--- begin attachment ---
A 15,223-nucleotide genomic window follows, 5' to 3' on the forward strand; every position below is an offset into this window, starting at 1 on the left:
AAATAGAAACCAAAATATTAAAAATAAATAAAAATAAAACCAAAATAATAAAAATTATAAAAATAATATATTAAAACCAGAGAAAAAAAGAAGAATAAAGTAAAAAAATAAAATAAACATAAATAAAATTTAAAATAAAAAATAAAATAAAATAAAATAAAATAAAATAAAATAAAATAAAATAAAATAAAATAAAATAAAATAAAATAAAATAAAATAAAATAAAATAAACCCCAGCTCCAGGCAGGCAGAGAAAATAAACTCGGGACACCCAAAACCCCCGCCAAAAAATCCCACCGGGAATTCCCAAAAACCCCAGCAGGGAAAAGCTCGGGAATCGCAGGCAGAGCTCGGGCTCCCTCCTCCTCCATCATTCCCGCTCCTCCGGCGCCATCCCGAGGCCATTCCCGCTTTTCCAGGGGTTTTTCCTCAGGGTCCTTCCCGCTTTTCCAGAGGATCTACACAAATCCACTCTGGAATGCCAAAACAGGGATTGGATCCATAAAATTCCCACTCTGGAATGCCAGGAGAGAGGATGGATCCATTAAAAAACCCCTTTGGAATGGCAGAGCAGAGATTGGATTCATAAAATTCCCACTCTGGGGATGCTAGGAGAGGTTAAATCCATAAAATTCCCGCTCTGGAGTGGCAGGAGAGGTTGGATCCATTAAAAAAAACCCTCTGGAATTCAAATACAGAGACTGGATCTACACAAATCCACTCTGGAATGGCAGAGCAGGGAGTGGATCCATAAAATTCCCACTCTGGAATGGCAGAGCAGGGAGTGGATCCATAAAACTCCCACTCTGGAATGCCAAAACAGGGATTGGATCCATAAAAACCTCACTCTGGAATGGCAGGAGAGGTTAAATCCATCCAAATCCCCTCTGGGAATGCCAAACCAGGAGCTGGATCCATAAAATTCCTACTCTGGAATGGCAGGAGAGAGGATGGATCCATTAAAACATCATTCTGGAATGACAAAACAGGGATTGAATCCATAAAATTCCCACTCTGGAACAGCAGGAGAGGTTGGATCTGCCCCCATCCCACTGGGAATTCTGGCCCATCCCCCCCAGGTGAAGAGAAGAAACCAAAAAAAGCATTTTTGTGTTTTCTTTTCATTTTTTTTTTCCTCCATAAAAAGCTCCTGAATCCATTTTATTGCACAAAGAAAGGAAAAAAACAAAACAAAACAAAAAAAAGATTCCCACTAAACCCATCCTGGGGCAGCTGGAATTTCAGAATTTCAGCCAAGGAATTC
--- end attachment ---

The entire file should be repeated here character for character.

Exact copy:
A 15,223-nucleotide genomic window follows, 5' to 3' on the forward strand; every position below is an offset into this window, starting at 1 on the left:
AAATAGAAACCAAAATATTAAAAATAAATAAAAATAAAACCAAAATAATAAAAATTATAAAAATAATATATTAAAACCAGAGAAAAAAAGAAGAATAAAGTAAAAAAATAAAATAAACATAAATAAAATTTAAAATAAAAAATAAAATAAAATAAAATAAAATAAAATAAAATAAAATAAAATAAAATAAAATAAAATAAAATAAAATAAAATAAAATAAAATAAAATAAACCCCAGCTCCAGGCAGGCAGAGAAAATAAACTCGGGACACCCAAAACCCCCGCCAAAAAATCCCACCGGGAATTCCCAAAAACCCCAGCAGGGAAAAGCTCGGGAATCGCAGGCAGAGCTCGGGCTCCCTCCTCCTCCATCATTCCCGCTCCTCCGGCGCCATCCCGAGGCCATTCCCGCTTTTCCAGGGGTTTTTCCTCAGGGTCCTTCCCGCTTTTCCAGAGGATCTACACAAATCCACTCTGGAATGCCAAAACAGGGATTGGATCCATAAAATTCCCACTCTGGAATGCCAGGAGAGAGGATGGATCCATTAAAAAACCCCTTTGGAATGGCAGAGCAGAGATTGGATTCATAAAATTCCCACTCTGGGGATGCTAGGAGAGGTTAAATCCATAAAATTCCCGCTCTGGAGTGGCAGGAGAGGTTGGATCCATTAAAAAAAACCCTCTGGAATTCAAATACAGAGACTGGATCTACACAAATCCACTCTGGAATGGCAGAGCAGGGAGTGGATCCATAAAATTCCCACTCTGGAATGGCAGAGCAGGGAGTGGATCCATAAAACTCCCACTCTGGAATGCCAAAACAGGGATTGGATCCATAAAAACCTCACTCTGGAATGGCAGGAGAGGTTAAATCCATCCAAATCCCCTCTGGGAATGCCAAACCAGGAGCTGGATCCATAAAATTCCTACTCTGGAATGGCAGGAGAGAGGATGGATCCATTAAAACATCATTCTGGAATGACAAAACAGGGATTGAATCCATAAAATTCCCACTCTGGAACAGCAGGAGAGGTTGGATCTGCCCCCATCCCACTGGGAATTCTGGCCCATCCCCCCCAGGTGAAGAGAAGAAACCAAAAAAAGCATTTTTGTGTTTTCTTTTCATTTTTTTTTTCCTCCATAAAAAGCTCCTGAATCCATTTTATTGCACAAAGAAAGGAAAAAAACAAAACAAAACAAAAAAAAGATTCCCACTAAACCCATCCTGGGGCAGCTGGAATTTCAGAATTTCAGCCAAGGAATTC